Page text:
On the quest to data ownership, lots of questions lie ahead

Companies are collecting ever more data on end users, through mobile devices, connected devices, sensors and other inputs. While some people appreciate what companies are doing with the data, end users don’t necessarily know what companies are collecting. In a discussion on data science in San Francisco on Thursday, some panelists thought out loud about what it might look like if more data were shared.

“What does it mean to own data?” said Andreas Weigend, a lecturer at Stanford University and formerly chief scientist at Amazon.com. (s amzn) “… Does it mean I can do with it whatever I want to do with it?”

Weigend went on to ask if people would be able to rent out their data and make some money off it. Weigend has been thinking a lot about the subject of data ownership and expects to address that topic and others in a forthcoming book, “Our Data.” Different industries have different standards, and those could shift, Weigend told me later.

After the talk, I couldn’t help but wonder about what Weigend called “a cloud-like store of person-level data,” or what some people refer to as a data locker or simply a personal cloud. Here are some questions that came to mind:

  • Should companies go beyond the data they already share — purchases, bank transactions, phone calls and so on and disclose what it’s silently tracking? Weigend likens that sort of data to crude oil, which requires complex processing before consumers can use it to drive their cars, but some people might like to see what companies are collecting.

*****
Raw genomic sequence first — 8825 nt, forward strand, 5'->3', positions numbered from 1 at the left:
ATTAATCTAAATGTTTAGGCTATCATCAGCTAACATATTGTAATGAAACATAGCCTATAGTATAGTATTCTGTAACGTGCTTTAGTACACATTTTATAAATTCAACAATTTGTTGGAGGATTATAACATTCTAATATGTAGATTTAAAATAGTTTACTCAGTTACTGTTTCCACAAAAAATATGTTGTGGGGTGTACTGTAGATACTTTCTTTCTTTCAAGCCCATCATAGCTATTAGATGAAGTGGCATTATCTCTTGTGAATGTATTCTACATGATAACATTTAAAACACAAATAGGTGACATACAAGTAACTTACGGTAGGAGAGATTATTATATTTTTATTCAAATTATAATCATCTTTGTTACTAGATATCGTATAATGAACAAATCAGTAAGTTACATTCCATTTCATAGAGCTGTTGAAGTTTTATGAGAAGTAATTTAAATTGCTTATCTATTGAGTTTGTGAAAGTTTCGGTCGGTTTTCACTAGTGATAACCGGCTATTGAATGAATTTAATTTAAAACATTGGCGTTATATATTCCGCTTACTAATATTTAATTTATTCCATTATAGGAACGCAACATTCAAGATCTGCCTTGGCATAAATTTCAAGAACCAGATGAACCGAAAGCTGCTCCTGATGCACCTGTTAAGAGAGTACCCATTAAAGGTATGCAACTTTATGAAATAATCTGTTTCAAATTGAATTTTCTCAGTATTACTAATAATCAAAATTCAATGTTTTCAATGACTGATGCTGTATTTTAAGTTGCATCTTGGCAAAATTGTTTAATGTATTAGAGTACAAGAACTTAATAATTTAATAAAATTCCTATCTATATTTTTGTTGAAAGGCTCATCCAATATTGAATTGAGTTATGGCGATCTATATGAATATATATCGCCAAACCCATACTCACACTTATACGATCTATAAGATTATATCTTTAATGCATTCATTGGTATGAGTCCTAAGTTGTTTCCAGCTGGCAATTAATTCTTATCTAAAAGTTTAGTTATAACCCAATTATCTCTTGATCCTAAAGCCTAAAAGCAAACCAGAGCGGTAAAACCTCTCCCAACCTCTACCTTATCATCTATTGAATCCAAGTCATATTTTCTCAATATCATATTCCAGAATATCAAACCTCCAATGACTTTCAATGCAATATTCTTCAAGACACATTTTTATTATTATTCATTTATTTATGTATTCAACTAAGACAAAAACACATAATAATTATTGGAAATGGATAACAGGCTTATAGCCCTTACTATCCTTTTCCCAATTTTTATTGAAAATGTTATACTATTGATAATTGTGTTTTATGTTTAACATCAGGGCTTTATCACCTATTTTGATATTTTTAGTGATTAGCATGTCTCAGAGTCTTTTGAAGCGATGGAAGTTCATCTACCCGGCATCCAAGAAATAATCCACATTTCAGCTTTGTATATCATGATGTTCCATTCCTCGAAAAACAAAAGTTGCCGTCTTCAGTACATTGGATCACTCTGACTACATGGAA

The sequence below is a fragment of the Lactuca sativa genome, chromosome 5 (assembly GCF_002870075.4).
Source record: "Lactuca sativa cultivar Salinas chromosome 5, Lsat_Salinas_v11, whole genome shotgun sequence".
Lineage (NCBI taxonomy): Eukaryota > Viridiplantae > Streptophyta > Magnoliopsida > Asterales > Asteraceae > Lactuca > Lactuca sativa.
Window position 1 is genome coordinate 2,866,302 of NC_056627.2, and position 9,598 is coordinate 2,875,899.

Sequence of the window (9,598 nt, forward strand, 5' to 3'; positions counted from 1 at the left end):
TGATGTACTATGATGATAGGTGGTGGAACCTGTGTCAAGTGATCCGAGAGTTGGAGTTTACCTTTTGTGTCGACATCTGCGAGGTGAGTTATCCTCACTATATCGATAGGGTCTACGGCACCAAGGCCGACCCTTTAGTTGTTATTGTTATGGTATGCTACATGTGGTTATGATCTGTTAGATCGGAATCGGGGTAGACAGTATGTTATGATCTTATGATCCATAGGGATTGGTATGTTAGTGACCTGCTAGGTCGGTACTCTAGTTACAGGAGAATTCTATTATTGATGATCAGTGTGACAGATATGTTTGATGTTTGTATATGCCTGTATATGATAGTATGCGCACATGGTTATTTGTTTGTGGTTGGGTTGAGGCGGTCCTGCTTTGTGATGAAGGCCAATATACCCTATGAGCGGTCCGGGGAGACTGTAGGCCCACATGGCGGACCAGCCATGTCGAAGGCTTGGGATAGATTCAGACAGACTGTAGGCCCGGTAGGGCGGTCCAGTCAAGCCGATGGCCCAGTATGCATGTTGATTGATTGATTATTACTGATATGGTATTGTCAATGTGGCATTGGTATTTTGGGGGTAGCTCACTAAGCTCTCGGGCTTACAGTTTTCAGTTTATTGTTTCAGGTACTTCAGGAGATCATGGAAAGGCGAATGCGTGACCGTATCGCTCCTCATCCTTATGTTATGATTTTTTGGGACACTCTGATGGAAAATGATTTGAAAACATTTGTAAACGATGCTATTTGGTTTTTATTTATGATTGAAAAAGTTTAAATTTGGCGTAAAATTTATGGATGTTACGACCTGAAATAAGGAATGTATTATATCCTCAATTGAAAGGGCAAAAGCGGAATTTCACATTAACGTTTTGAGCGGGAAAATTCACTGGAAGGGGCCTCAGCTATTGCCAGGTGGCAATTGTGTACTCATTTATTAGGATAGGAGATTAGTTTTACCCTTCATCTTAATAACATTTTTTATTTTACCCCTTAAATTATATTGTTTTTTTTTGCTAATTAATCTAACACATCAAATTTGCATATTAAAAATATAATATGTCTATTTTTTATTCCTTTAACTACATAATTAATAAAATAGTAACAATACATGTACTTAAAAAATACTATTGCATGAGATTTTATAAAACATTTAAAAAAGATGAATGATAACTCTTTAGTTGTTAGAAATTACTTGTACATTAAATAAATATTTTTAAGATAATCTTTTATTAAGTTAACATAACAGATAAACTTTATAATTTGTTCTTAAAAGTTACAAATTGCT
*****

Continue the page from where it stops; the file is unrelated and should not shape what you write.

• Should companies — take insurers, for example — have to tell customers what indicators they look for as they make decisions, so customers could learn how to change their behavior to get lower rates or prices? Or should this be proprietary?
  • If data is going to be made available, where should it be kept? Should governments have to make a certain amount of an online storage available for each person, or should private companies offer that service?
  • How quickly would data be updated in a personal locker or repository?
  • To take a step back, would enough consumers want this sort of information enough for businesses to feel compelled to spend time and money making it possible? If people don’t speak out about this, the window of opportunity for setting standards could close.

It might not be the easiest thing in the world to get businesses into the habit of disclosing to customers the data they keep. But as the internet of things gets bigger, it’s a good time for the dialogue to get louder.

Feature image courtesy of Flickr user aweigend.